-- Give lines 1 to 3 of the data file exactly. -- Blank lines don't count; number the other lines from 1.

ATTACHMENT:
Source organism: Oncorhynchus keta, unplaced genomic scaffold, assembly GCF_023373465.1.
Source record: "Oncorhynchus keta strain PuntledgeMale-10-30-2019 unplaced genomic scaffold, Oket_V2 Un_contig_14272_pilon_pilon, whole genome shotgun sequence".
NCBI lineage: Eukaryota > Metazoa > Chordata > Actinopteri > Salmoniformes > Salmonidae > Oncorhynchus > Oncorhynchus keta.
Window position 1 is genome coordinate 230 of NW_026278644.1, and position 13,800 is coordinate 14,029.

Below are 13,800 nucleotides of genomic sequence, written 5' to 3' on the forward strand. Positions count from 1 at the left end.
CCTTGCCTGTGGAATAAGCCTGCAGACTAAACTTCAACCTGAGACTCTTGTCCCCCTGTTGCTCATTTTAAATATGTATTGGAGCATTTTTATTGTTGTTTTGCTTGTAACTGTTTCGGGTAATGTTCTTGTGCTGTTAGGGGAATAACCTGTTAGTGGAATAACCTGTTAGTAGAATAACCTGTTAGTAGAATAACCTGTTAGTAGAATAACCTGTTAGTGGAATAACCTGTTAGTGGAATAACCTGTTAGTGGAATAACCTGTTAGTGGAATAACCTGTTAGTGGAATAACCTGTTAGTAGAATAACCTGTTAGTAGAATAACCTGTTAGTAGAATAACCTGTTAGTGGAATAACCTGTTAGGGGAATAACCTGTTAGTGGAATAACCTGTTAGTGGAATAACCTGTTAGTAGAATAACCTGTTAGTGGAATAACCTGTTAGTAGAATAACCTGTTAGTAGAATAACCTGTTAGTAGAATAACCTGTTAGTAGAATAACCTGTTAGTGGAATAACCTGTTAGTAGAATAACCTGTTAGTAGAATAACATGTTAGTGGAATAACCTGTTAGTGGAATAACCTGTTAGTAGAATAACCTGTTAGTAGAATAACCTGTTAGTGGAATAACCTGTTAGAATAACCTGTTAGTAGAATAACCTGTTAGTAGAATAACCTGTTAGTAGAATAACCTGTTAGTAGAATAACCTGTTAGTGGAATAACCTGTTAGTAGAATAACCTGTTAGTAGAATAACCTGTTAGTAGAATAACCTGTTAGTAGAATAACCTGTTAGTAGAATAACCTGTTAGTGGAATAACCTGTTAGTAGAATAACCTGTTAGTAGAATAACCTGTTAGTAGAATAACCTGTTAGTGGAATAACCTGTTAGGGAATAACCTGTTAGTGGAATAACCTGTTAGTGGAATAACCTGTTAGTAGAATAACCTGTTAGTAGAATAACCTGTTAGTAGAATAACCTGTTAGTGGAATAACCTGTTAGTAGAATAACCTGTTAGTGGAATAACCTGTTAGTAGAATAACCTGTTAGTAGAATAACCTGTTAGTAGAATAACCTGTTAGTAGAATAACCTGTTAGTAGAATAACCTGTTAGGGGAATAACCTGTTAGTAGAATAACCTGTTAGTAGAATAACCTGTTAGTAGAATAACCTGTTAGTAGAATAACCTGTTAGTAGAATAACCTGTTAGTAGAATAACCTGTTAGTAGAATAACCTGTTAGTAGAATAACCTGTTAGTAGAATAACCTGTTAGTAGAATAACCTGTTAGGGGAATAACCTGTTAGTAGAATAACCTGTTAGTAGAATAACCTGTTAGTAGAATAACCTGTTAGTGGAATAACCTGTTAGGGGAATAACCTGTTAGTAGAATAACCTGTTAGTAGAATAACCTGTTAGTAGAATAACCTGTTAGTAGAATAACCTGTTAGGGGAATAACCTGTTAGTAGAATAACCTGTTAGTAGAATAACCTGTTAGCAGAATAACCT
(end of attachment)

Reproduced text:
Source organism: Oncorhynchus keta, unplaced genomic scaffold, assembly GCF_023373465.1.
Source record: "Oncorhynchus keta strain PuntledgeMale-10-30-2019 unplaced genomic scaffold, Oket_V2 Un_contig_14272_pilon_pilon, whole genome shotgun sequence".
NCBI lineage: Eukaryota > Metazoa > Chordata > Actinopteri > Salmoniformes > Salmonidae > Oncorhynchus > Oncorhynchus keta.